The Film: 4/5
Vic Reeves (Clu Gulager) was once a respected, in-demand actor on both the big and small screens. A veteran of countless crime films and westerns, Vic now spends his days scrounging for acting jobs wherever he can get them and living off his meager earnings in a rundown suburban house with his beloved dog George. Late one evening he receives a surprising phone call from filmmaker Tony LaSalle (Tom Gulager), who wants Vic to come read for a role in his newest movie. Vic bristles at the thought of going through the audition process after his many decades in show business, but his mind quickly changes when LaSalle sends him a copy of his script and he realizes the role being offered could be the comeback of which he has long dreamed. Vic throws himself into preparing for the audition and goes as far as to employ make-up and hair products to cover the affects of old age on his once-youthful appearance. When tragedy unexpectedly strikes, the already nervous Hollywood pro is forced to channel the years of neglect and disavowal he has endured from the industry that once welcomed him with open arms to give the performance of his career, and his life.
The first scene of Vic is one of the most interesting in the entirety of its 35-minute running time. As the title character, an aging former TV and film star reduced to bit parts in Z-grade horror flicks, Clu Gulager lies helplessly on an operating table while having his guts ripped out by a psycho whose face is concealed by a surgical mask. The maniac is played by Sage Stallone, who concocted the story (later fleshed out into script form by actor/screenwriter Will Huston) and directed Vic over seven years ago, and he is literally dissecting his leading man as Gulager screams in agony. Though it all turns out to be a scene from some disposable slasher flick the moment speaks volumes about the main character of Vic Reeves and the great actor playing him. Clu Gulager isn’t just acting here; he is Vic Reeves. Vic has been put out to pasture by a system that adored him in his prime, but now that the venerated actor has aged horribly can no longer see him as anything but another tired old man. He still has the same talent and spirit that made him a star back in the day. It’s just that, to paraphrase a famous quote from Billy Wilder’s equally famous Sunset Boulevard, the pictures have gotten smaller. Hollywood has always been ageist when it comes to the actors and behind-the-scenes talent, and unless you were a huge star and had enough money saved to enjoy a well-deserved retirement you has no choice but to take whatever part was offered to you just so you could make your rent and eat a decent meal once in a while. It’s a sad and demoralizing truth to face for anyone contemplating an acting career, and it will likely never change.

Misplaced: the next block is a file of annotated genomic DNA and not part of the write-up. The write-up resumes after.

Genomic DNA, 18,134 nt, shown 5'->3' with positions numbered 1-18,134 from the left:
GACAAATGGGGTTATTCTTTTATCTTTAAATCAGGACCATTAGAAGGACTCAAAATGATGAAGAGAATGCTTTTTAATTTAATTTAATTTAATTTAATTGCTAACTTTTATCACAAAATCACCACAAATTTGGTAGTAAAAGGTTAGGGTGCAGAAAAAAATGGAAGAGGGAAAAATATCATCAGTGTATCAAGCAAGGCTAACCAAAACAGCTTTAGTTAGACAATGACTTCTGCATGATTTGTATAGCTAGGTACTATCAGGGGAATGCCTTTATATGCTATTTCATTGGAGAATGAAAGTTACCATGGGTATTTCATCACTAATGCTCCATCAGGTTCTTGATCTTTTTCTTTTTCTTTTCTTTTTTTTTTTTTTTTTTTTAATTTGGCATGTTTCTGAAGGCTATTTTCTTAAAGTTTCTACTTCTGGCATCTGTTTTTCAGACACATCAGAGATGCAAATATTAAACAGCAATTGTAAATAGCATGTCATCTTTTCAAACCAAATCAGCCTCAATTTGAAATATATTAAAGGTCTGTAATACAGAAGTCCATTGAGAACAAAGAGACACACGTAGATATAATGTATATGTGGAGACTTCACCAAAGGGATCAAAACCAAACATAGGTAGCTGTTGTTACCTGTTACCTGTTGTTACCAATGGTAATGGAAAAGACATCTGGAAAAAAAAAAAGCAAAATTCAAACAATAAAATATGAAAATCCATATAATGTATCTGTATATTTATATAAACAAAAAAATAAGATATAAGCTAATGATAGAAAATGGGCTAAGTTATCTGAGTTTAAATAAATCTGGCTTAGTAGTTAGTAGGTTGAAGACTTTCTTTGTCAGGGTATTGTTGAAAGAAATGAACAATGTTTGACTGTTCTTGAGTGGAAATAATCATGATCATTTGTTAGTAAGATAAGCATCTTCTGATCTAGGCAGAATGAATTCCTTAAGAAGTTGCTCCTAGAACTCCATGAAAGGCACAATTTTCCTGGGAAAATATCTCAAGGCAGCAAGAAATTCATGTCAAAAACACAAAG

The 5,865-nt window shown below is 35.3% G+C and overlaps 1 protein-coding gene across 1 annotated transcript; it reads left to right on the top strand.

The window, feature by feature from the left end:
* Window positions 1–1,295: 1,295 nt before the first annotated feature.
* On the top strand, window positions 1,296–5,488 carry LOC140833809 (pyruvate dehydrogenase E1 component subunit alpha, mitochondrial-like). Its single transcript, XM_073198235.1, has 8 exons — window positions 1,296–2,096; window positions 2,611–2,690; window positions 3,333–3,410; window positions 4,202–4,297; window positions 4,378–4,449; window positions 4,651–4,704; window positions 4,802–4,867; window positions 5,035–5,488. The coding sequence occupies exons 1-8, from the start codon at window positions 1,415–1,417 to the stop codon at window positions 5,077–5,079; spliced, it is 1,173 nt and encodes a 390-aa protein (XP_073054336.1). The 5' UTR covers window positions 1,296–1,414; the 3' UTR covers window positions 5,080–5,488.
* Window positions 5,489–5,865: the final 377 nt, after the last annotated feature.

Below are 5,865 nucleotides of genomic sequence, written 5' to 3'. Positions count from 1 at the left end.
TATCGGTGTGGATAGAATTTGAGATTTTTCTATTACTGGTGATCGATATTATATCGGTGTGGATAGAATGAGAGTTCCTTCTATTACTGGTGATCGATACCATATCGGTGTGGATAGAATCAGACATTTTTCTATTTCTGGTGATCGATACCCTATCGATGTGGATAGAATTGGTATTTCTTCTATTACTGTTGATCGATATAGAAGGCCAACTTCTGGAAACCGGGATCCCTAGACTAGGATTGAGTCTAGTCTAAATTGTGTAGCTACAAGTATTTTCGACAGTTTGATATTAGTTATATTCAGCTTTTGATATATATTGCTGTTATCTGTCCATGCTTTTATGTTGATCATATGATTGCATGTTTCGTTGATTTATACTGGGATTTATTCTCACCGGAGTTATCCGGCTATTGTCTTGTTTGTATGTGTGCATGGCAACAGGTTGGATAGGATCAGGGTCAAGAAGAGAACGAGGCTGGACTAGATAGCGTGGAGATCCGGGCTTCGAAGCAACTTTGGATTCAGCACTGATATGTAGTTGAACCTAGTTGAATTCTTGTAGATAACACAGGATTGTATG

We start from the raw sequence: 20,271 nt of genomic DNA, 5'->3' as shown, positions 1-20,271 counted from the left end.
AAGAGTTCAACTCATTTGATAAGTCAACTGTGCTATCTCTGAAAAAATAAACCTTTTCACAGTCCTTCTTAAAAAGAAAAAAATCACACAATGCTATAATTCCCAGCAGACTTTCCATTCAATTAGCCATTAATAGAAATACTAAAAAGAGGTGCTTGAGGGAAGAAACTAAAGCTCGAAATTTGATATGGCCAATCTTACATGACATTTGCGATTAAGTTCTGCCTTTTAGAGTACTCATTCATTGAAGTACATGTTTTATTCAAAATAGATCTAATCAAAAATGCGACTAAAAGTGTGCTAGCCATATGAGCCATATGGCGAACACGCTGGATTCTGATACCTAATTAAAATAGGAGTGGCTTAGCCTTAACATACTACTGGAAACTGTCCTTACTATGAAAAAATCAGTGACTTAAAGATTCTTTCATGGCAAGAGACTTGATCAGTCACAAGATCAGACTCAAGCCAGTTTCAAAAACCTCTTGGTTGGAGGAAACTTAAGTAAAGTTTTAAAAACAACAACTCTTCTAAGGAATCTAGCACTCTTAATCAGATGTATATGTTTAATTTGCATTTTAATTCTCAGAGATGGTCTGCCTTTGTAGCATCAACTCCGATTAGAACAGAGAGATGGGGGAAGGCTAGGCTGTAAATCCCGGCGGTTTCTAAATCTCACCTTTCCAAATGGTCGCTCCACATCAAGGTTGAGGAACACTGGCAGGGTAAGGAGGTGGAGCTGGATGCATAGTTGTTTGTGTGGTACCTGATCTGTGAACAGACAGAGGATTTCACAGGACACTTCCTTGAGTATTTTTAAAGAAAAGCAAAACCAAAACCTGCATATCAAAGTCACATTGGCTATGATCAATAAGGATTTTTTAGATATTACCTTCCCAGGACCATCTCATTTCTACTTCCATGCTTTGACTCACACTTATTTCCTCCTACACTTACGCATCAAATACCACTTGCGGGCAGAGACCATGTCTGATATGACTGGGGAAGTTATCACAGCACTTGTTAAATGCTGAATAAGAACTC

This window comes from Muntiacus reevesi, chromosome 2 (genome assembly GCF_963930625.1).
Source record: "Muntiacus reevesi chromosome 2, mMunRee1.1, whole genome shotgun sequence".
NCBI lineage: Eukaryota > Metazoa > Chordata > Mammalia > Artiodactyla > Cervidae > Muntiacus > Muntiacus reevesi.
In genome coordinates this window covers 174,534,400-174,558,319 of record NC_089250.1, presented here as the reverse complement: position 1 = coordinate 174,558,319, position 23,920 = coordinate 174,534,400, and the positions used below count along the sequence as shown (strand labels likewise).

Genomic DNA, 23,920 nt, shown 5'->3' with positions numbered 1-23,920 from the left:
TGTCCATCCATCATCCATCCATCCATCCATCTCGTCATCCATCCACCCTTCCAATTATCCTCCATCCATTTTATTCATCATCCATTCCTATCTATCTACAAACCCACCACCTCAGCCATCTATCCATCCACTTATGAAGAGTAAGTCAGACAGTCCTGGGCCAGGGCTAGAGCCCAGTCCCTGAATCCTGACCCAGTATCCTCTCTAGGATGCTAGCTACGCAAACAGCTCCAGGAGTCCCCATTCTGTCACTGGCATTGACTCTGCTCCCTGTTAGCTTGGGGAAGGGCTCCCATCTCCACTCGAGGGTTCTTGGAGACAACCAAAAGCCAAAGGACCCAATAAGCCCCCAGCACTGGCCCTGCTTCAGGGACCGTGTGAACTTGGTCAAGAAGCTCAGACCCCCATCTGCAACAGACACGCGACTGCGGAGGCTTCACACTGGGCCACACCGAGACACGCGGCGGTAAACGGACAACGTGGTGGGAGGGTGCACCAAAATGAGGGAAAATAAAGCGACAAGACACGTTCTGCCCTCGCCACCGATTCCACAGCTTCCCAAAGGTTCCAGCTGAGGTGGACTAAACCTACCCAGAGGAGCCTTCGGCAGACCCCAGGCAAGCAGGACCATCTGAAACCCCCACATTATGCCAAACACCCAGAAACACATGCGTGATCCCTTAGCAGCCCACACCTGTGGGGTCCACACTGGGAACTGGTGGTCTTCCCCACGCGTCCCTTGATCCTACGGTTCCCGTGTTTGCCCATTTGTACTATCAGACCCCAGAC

Stallone never directed another feature before he died of a heart attack at the young age of 36 on July 13, 2012. His death not only left a gigantic hole in the hearts of his family and friends but it deprived cinema of a unique and refreshing filmmaking voice. Even if he had never made Vic, Stallone would still be a hero to fans of underground exploitation movies as the co-founder of Grindhouse Releasing, the company that helped bring fully-restored action and horror B-movie classics such as The Beyond, Cannibal Holocaust, and An American Hippie in Israel back to theater screens and home video. The oldest son of action movie icon Sylvester Stallone, Sage’s many years spent hanging out on film sets helped him develop an interest in becoming a filmmaker and a healthy respect for the legendary character actors who rarely took the spotlight but were often the most memorable aspects of those movies. Outside of a video interview featurette for the 2005 DVD release of Holocaust Stallone had not called the shots on his own project until he made Vic. With Gulager’s son John (a director in his own right with films like Feast and Piranha 3DD to his credit) on hand as his cinematographer, he directed with a calm and steady hand and his passion for cinema infuses every frame of the film. Stallone threw in a few callbacks to his love for the grindhouse in several scenes, such as having Vic watch part of Zombie Holocaust (better known as Dr. Butcher M.D. - Medical Deviate) on television in one scene, or playing a few seconds of the song “Jackknife” from Duke Mitchell’s violent late 1970’s gangster epic Massacre Mafia Style (which will hopefully be receiving its long-awaited release on DVD and Blu-ray from Grindhouse Releasing soon) while characters are conversing in another.